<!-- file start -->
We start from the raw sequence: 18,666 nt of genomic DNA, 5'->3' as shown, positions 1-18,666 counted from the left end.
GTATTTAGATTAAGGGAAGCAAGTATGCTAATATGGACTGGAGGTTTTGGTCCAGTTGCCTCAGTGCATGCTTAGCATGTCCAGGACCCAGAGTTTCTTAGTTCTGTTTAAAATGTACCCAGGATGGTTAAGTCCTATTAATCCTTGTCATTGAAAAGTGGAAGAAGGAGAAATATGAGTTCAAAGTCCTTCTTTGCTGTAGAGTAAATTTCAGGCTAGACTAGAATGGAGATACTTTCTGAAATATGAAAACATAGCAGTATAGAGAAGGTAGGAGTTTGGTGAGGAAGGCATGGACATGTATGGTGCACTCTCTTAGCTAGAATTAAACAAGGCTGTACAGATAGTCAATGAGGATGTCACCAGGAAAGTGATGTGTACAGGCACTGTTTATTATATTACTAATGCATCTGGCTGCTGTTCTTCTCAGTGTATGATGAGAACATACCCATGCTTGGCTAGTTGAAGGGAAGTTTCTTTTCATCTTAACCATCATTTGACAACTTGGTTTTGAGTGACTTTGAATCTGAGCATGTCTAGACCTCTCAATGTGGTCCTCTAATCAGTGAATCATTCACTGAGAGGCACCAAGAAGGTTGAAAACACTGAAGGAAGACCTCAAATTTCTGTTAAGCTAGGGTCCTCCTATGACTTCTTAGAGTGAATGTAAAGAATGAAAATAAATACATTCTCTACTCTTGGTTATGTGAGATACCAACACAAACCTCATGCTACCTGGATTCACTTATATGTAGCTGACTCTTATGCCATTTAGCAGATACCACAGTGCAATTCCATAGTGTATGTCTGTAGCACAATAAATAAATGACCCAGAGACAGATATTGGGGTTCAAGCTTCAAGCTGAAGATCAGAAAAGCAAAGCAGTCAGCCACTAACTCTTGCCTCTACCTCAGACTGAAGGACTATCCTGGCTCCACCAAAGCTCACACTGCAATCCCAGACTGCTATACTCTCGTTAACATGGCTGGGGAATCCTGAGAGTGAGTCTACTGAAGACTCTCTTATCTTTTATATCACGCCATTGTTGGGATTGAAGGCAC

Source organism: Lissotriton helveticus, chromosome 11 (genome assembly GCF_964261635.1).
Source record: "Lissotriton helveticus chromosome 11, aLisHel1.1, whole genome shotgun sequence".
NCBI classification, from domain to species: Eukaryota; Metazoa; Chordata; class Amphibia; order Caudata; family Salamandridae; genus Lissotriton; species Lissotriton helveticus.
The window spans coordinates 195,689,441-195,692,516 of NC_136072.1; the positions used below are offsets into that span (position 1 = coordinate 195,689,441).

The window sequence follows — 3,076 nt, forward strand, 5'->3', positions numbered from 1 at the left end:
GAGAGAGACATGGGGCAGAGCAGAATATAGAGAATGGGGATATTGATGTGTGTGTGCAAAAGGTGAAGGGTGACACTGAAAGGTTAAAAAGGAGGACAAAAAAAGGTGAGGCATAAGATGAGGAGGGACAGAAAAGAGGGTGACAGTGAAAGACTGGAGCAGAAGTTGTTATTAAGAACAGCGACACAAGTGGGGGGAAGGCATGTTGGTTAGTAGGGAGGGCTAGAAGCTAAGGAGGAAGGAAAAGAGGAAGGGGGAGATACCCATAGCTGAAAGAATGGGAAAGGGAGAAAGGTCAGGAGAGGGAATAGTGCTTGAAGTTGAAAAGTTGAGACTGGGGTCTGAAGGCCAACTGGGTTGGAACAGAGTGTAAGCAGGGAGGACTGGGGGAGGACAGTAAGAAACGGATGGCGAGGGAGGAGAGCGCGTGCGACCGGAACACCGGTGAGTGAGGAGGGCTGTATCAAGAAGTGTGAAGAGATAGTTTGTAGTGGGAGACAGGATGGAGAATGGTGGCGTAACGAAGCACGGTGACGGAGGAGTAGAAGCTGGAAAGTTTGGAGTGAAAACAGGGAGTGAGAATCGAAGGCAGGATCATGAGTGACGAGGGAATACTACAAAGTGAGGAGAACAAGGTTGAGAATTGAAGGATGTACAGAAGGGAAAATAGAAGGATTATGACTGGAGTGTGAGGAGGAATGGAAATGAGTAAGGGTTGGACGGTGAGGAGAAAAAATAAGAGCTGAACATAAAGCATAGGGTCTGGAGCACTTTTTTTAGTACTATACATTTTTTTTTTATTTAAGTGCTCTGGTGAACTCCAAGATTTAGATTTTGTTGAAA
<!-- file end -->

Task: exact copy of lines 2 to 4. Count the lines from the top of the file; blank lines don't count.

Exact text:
GTATTTAGATTAAGGGAAGCAAGTATGCTAATATGGACTGGAGGTTTTGGTCCAGTTGCCTCAGTGCATGCTTAGCATGTCCAGGACCCAGAGTTTCTTAGTTCTGTTTAAAATGTACCCAGGATGGTTAAGTCCTATTAATCCTTGTCATTGAAAAGTGGAAGAAGGAGAAATATGAGTTCAAAGTCCTTCTTTGCTGTAGAGTAAATTTCAGGCTAGACTAGAATGGAGATACTTTCTGAAATATGAAAACATAGCAGTATAGAGAAGGTAGGAGTTTGGTGAGGAAGGCATGGACATGTATGGTGCACTCTCTTAGCTAGAATTAAACAAGGCTGTACAGATAGTCAATGAGGATGTCACCAGGAAAGTGATGTGTACAGGCACTGTTTATTATATTACTAATGCATCTGGCTGCTGTTCTTCTCAGTGTATGATGAGAACATACCCATGCTTGGCTAGTTGAAGGGAAGTTTCTTTTCATCTTAACCATCATTTGACAACTTGGTTTTGAGTGACTTTGAATCTGAGCATGTCTAGACCTCTCAATGTGGTCCTCTAATCAGTGAATCATTCACTGAGAGGCACCAAGAAGGTTGAAAACACTGAAGGAAGACCTCAAATTTCTGTTAAGCTAGGGTCCTCCTATGACTTCTTAGAGTGAATGTAAAGAATGAAAATAAATACATTCTCTACTCTTGGTTATGTGAGATACCAACACAAACCTCATGCTACCTGGATTCACTTATATGTAGCTGACTCTTATGCCATTTAGCAGATACCACAGTGCAATTCCATAGTGTATGTCTGTAGCACAATAAATAAATGACCCAGAGACAGATATTGGGGTTCAAGCTTCAAGCTGAAGATCAGAAAAGCAAAGCAGTCAGCCACTAACTCTTGCCTCTACCTCAGACTGAAGGACTATCCTGGCTCCACCAAAGCTCACACTGCAATCCCAGACTGCTATACTCTCGTTAACATGGCTGGGGAATCCTGAGAGTGAGTCTACTGAAGACTCTCTTATCTTTTATATCACGCCATTGTTGGGATTGAAGGCAC

Source organism: Lissotriton helveticus, chromosome 11 (genome assembly GCF_964261635.1).
Source record: "Lissotriton helveticus chromosome 11, aLisHel1.1, whole genome shotgun sequence".